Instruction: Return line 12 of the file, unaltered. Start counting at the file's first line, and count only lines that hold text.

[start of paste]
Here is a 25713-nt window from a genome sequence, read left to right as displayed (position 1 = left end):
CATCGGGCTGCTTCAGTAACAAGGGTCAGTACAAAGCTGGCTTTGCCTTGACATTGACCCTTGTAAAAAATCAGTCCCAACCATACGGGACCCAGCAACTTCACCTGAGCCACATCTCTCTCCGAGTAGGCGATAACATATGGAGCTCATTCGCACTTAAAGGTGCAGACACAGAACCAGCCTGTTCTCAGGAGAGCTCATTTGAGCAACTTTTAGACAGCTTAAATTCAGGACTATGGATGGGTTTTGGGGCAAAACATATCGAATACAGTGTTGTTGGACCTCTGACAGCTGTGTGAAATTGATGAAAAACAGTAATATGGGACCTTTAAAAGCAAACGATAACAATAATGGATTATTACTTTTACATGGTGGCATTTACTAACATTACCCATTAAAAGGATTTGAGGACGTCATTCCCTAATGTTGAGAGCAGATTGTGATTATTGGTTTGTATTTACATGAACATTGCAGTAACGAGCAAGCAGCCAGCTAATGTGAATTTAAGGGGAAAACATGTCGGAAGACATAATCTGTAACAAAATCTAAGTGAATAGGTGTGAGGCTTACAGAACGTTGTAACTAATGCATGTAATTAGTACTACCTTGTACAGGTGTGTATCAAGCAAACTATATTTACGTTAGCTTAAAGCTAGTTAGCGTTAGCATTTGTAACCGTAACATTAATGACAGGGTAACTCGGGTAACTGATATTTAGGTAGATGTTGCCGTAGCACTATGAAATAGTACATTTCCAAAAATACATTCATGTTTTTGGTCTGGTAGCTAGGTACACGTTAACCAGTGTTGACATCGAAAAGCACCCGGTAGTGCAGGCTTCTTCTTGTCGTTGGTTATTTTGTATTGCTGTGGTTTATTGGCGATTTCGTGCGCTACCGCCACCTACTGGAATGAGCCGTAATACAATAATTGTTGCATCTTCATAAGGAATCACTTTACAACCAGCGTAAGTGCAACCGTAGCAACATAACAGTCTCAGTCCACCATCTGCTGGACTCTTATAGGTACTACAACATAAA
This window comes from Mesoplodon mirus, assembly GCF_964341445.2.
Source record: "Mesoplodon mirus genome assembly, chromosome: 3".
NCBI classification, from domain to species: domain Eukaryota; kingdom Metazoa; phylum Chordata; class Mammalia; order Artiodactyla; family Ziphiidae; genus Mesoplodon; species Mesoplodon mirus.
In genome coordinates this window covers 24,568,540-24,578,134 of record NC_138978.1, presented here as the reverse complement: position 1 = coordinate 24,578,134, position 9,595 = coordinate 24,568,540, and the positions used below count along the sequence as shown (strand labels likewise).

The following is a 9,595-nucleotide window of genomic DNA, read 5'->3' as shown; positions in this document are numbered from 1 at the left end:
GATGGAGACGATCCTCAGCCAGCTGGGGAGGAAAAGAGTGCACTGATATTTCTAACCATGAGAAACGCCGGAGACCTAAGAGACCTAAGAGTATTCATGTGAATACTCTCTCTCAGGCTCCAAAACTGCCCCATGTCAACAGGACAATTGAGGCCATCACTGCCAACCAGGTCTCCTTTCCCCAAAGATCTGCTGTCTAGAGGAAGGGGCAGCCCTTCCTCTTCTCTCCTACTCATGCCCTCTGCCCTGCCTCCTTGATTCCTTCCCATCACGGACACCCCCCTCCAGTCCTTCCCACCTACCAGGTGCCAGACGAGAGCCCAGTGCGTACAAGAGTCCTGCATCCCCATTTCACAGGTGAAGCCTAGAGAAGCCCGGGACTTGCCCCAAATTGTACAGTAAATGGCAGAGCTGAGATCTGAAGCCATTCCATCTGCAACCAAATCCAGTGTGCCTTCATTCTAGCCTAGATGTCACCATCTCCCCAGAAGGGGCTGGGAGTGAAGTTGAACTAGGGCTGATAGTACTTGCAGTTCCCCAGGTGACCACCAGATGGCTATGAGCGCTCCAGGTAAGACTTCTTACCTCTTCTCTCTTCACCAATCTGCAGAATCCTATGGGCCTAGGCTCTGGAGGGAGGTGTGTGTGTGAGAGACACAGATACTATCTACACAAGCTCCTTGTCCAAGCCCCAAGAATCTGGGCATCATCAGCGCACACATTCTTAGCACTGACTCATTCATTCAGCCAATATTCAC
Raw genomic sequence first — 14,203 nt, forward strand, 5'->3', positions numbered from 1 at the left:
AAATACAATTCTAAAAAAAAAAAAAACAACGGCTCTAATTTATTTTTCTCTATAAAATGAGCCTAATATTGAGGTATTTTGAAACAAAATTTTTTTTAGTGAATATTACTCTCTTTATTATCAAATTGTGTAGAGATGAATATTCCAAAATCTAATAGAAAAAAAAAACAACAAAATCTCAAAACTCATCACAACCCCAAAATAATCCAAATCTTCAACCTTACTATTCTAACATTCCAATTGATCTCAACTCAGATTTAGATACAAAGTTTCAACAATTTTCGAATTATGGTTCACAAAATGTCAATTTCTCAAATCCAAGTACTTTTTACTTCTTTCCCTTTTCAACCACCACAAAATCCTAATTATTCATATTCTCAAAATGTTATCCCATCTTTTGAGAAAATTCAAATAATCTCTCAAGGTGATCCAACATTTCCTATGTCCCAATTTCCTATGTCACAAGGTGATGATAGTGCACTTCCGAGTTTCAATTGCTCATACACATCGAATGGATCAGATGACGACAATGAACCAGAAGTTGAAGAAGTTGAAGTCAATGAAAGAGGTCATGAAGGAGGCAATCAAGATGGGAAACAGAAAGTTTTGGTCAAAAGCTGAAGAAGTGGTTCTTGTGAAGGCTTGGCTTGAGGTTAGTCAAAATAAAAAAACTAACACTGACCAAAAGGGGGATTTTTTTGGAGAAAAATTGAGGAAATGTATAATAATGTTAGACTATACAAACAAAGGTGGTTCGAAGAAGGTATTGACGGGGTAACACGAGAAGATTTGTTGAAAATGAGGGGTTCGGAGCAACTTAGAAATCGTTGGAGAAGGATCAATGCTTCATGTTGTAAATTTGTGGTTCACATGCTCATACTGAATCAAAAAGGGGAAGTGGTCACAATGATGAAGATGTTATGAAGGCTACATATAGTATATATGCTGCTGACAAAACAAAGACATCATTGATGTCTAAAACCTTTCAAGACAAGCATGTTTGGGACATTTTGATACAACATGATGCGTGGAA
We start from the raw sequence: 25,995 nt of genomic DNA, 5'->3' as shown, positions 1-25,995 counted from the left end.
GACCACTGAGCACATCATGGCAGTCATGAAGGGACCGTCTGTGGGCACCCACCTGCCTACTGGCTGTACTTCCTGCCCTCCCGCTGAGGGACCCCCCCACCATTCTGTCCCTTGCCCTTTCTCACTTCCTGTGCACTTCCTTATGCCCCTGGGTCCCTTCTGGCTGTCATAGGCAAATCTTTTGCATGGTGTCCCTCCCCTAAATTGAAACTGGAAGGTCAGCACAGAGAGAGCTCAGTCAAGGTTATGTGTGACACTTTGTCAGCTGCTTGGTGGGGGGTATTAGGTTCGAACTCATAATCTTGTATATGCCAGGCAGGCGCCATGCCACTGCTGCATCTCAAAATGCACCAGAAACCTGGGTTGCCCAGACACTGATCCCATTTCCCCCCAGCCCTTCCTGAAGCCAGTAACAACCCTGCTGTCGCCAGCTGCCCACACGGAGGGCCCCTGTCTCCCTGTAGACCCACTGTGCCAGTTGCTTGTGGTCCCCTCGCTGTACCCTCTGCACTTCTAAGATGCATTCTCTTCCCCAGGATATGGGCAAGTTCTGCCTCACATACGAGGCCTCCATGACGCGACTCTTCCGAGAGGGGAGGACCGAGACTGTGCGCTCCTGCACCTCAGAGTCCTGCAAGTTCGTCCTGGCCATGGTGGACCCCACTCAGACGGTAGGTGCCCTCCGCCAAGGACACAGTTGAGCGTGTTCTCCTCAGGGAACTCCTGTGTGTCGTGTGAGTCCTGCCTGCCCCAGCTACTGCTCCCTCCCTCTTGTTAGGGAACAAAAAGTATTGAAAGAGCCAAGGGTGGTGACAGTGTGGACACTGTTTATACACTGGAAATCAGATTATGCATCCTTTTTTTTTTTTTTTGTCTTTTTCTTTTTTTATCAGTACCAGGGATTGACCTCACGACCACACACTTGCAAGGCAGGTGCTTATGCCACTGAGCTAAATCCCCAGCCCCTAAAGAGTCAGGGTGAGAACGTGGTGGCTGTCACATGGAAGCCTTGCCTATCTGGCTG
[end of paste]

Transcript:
GACCACTGAGCACATCATGGCAGTCATGAAGGGACCGTCTGTGGGCACCCACCTGCCTACTGGCTGTACTTCCTGCCCTCCCGCTGAGGGACCCCCCCACCATTCTGTCCCTTGCCCTTTCTCACTTCCTGTGCACTTCCTTATGCCCCTGGGTCCCTTCTGGCTGTCATAGGCAAATCTTTTGCATGGTGTCCCTCCCCTAAATTGAAACTGGAAGGTCAGCACAGAGAGAGCTCAGTCAAGGTTATGTGTGACACTTTGTCAGCTGCTTGGTGGGGGGTATTAGGTTCGAACTCATAATCTTGTATATGCCAGGCAGGCGCCATGCCACTGCTGCATCTCAAAATGCACCAGAAACCTGGGTTGCCCAGACACTGATCCCATTTCCCCCCAGCCCTTCCTGAAGCCAGTAACAACCCTGCTGTCGCCAGCTGCCCACACGGAGGGCCCCTGTCTCCCTGTAGACCCACTGTGCCAGTTGCTTGTGGTCCCCTCGCTGTACCCTCTGCACTTCTAAGATGCATTCTCTTCCCCAGGATATGGGCAAGTTCTGCCTCACATACGAGGCCTCCATGACGCGACTCTTCCGAGAGGGGAGGACCGAGACTGTGCGCTCCTGCACCTCAGAGTCCTGCAAGTTCGTCCTGGCCATGGTGGACCCCACTCAGACGGTAGGTGCCCTCCGCCAAGGACACAGTTGAGCGTGTTCTCCTCAGGGAACTCCTGTGTGTCGTGTGAGTCCTGCCTGCCCCAGCTACTGCTCCCTCCCTCTTGTTAGGGAACAAAAAGTATTGAAAGAGCCAAGGGTGGTGACAGTGTGGACACTGTTTATACACTGGAAATCAGATTATGCATCCTTTTTTTTTTTTTTTGTCTTTTTCTTTTTTTATCAGTACCAGGGATTGACCTCACGACCACACACTTGCAAGGCAGGTGCTTATGCCACTGAGCTAAATCCCCAGCCCCTAAAGAGTCAGGGTGAGAACGTGGTGGCTGTCACATGGAAGCCTTGCCTATCTGGCTG